That’s why this rule is amazing. If you use it during times of stress you will find yourself whizzing by hard problems and leaving them behind. If you’re smart, it works, because it subverts your overthinking brain and lets you live with the decisions you’ve made.
Another rule that works alongside this one is
This rule is great alongside the ‘fast decision’ rule because it lets you make mistakes quickly without missing opportunity.
If you make a mistake and say yes to something you shouldn’t have, then no worries– you’ve learned from it and you won’t be unsure next time… you’ll just say no.
These rules are just a small subset of a decision tree I use for daily life. It isn’t perfect, but it’s improving, and it helps me make the most of my day, and hopefully of my life.
Maybe one day I’ll unleash it on the world or something. Until then, I hope these help.
I’m toying with this idea of having a different phone on the weekend.
I would eliminate from my weekday phone (iPhone) the following features:
You probably already have a weekend phone. I know I have a few just sitting around all over the place in my apartment, including a Sony Ericsson T610, which is pretty much perfect.
Over the next few weekends I think I’ll just switch the smart card into that phone to see how it makes me feel. They say the more you take features away, the more liberated you feel.
I’ll report back soon. Feel free to try this experiment with me if you like, I have a feeling it’ll be illuminating.
So I took the advice of this book last week and made a To-Stop-Doing list.
The idea is to notice what activities are sucking your energy, wasting your time, and making you feel horrible– the opposite of a to-do list. Anyway, social media activities, in their various forms, made the top 5. Interesting right?
Blogging I felt was awesome, and lifted my spirits almost every time I did it. Reddit tended to waste more than 2 hours of my day if I let it, and checking Twitter while waiting for a subway generally didn’t do my mood any good, either. Pretty remarkable.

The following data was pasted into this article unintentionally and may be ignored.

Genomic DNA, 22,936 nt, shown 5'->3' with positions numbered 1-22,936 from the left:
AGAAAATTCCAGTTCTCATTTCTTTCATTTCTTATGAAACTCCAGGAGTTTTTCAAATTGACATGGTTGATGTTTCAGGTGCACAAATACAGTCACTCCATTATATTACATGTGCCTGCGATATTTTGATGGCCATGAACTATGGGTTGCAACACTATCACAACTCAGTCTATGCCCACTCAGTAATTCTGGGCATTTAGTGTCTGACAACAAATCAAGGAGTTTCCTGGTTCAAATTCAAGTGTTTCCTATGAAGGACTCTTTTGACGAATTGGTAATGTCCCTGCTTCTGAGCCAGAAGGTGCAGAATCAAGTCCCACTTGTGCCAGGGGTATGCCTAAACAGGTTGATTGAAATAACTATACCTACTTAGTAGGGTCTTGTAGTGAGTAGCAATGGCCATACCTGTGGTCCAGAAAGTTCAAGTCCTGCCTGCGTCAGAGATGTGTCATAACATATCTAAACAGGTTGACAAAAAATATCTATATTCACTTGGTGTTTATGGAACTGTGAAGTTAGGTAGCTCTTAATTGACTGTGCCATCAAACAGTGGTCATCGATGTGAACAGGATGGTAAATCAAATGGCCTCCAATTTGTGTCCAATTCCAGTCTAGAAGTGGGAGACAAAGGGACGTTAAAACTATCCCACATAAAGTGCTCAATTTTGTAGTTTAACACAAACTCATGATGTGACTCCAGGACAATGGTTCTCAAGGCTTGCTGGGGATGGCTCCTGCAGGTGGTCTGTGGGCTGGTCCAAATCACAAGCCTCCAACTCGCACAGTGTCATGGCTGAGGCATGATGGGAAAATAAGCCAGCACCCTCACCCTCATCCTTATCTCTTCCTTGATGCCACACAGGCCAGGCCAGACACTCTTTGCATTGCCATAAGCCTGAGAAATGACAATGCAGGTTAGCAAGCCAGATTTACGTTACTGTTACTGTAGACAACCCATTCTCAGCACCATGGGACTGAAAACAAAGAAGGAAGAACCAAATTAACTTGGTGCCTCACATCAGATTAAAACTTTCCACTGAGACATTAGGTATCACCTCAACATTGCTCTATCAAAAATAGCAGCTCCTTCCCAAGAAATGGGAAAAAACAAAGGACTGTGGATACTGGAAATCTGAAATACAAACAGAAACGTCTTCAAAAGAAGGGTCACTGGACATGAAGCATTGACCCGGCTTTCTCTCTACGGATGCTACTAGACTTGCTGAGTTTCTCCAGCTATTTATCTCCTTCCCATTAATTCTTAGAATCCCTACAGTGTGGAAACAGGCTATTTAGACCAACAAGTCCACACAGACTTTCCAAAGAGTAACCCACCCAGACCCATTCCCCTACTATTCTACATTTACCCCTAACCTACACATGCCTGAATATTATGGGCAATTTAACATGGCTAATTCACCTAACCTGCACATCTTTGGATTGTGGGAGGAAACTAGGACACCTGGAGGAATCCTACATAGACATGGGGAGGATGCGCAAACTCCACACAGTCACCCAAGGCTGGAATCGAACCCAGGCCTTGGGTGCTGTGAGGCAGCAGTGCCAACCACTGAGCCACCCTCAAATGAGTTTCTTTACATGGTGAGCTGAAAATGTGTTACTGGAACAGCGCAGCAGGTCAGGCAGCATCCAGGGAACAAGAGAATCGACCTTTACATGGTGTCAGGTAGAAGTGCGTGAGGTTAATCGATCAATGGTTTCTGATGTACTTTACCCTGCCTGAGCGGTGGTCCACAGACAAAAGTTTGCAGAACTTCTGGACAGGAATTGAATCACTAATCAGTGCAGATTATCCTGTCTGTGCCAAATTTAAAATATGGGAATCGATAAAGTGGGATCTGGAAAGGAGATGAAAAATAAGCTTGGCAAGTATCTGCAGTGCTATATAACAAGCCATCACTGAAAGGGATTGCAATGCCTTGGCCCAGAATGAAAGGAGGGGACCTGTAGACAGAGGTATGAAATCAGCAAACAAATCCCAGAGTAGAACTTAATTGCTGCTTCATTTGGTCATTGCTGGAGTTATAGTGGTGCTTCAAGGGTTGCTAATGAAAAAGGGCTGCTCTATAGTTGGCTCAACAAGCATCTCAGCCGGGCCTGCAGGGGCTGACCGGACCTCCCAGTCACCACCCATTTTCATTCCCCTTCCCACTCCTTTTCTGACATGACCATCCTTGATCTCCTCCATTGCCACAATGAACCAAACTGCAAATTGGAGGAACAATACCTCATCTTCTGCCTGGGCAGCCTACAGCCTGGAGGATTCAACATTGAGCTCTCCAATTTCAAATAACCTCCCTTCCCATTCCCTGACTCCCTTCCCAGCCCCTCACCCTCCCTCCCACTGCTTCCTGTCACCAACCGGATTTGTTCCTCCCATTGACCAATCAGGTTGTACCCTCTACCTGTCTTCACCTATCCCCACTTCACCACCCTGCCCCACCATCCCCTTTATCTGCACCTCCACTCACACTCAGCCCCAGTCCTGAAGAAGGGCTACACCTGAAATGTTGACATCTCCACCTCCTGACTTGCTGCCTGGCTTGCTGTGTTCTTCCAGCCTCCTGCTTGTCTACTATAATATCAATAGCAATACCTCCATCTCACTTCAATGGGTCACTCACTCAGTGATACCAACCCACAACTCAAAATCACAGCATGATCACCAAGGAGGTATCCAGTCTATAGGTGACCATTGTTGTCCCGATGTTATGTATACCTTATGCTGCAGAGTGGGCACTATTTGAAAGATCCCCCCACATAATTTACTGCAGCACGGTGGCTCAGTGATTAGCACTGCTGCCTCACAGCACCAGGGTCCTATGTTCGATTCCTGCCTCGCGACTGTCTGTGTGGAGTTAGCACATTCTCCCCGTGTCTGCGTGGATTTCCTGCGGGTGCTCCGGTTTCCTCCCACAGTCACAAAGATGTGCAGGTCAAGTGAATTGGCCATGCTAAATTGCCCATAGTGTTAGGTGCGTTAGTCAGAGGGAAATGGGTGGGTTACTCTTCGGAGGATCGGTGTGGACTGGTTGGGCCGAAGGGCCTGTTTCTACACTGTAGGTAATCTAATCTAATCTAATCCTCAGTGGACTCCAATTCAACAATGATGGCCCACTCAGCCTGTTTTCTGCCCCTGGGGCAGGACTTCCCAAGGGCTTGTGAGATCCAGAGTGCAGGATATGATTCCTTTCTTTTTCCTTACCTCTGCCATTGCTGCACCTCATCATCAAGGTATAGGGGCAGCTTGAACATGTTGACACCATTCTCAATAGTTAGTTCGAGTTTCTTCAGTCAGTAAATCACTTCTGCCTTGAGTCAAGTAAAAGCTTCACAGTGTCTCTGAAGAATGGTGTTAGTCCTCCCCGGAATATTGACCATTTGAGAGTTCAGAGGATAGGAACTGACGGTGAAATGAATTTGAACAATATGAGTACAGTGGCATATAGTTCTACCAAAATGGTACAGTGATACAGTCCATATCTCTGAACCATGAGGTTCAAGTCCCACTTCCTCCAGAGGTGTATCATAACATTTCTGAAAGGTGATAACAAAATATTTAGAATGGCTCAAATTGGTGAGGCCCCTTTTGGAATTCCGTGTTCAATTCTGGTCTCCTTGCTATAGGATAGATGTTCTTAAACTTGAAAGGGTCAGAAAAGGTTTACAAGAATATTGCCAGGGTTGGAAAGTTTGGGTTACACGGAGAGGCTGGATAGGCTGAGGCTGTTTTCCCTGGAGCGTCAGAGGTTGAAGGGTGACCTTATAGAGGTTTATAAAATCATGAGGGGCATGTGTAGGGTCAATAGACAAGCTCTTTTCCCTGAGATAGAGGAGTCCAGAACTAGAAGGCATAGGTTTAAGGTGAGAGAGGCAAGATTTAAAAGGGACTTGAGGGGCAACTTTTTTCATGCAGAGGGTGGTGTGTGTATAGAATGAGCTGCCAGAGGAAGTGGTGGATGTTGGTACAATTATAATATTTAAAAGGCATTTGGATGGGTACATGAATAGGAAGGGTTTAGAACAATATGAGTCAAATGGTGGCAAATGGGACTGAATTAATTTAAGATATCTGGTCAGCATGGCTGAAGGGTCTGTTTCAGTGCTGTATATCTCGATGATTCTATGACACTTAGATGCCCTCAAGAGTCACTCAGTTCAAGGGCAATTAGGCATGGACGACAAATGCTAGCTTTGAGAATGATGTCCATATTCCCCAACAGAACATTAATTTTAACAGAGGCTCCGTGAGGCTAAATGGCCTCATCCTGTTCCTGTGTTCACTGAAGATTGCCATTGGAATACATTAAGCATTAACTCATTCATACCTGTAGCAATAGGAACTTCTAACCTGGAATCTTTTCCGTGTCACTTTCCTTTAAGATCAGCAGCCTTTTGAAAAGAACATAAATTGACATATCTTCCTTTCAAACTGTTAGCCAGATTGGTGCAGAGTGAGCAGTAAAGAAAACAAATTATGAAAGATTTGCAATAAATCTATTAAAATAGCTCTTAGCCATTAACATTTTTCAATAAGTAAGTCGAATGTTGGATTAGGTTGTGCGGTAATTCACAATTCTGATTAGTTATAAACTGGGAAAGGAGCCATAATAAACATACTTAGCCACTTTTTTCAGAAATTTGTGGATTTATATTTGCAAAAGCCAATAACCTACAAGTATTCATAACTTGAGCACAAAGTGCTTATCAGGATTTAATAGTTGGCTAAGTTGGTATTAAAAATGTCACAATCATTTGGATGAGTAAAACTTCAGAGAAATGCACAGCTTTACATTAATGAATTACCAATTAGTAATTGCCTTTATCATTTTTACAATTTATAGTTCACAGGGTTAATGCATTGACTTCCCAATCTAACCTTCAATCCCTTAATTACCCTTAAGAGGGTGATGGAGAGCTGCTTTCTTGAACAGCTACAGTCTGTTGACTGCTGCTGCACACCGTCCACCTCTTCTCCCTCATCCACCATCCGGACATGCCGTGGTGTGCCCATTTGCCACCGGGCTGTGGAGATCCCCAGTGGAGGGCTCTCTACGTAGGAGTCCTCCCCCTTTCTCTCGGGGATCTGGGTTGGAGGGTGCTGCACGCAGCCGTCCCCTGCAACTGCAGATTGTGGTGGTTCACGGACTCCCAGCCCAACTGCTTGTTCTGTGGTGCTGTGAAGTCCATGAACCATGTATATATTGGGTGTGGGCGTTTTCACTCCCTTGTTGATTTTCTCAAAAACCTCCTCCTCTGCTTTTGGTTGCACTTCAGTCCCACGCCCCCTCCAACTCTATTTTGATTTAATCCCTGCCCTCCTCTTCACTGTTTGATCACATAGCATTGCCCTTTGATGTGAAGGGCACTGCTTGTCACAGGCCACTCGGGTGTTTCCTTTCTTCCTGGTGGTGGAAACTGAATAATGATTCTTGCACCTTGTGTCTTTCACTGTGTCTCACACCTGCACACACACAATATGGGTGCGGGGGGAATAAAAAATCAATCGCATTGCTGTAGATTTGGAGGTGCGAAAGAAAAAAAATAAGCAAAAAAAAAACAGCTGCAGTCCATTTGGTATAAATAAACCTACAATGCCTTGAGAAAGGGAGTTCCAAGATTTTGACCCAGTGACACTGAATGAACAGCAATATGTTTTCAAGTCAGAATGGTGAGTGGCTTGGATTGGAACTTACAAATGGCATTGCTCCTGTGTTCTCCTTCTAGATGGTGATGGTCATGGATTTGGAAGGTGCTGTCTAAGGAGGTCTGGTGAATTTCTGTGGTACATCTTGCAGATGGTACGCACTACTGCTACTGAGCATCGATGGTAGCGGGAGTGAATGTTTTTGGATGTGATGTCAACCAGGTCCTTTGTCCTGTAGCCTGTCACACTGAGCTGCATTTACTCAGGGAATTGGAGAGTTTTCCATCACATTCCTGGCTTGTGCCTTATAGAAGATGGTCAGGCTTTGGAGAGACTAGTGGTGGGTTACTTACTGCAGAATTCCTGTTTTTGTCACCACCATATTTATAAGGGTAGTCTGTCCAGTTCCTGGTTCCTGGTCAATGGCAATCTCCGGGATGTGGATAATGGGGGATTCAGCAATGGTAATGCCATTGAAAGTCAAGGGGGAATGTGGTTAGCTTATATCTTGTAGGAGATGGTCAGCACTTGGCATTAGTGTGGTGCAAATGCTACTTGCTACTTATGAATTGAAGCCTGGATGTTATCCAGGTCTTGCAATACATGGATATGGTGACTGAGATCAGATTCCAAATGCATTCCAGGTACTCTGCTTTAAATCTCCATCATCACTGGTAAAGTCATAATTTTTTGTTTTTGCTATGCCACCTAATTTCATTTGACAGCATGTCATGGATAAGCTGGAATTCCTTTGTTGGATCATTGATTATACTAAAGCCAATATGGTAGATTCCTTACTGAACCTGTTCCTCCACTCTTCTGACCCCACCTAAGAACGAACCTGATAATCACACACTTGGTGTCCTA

I did a talk at Jeff Pulver‘s 140 Conference the other week that discussed this– how fundamentally human social activities such as play and work get our spirits up by their very nature, but social networks themselves don’t really leave us with any lasting happiness. I relate this to a general thesis that makes a lot of sense to me. Here it is:
If we trust for the same reasons we always have, and we are made healthy by the same food we have always been, then we should also be made happy by the same stuff we always have. The puzzle then becomes to assess what those things are, and do more of them instead of the stuff people are telling us.
On a similar note, I was in a funk all last week until I started exercising. Miraculously, when that began, I suddenly felt better. Know what else works? Going to bed early. Amazing huh.
My point is that this happiness that we want so badly, the basic purpose of our existence is often unrelated to grand things like career, money, etc. and often far more related to basic human needs such as sleep, food, and exercise. In fact some of the best advice I ever got was just that: If you’re ever in a bad mood, try doing one of those things before lashing out at someone. More often than not, the mood passes.
So I’ve been reading the Happiness Project with this in mind– the idea that basic things that make other people happy will probably also do the same for me, and that the fundamental building blocks of a good life are often the things we see in commercials for mutual funds– you know, walks on the beach, sunsets, that kind of thing.
We visited my friend Dan (also my tattoo artist) a few weeks ago in Belgium and I noticed how much waking up to his gorgeous backyard, with trees, a well, etc and how much it impacted my mood to have that kind of space as a backdrop instead of concrete. We don’t want to believe in how easy it is, and we’d like things to be different, but they aren’t. Very fundamental things work– complicated plans do not.
The photo above is one I took yesterday of some graffiti I saw on Notre-Dame here in Montreal. It says, in French, “Perdre sa vie à la gagner,” which roughly translates as “Wasting your life trying to make a living.”
It’s a good thing to think about. What do you actually need? What do you want? And finally, what are the (often free) alternatives that no one is telling you about?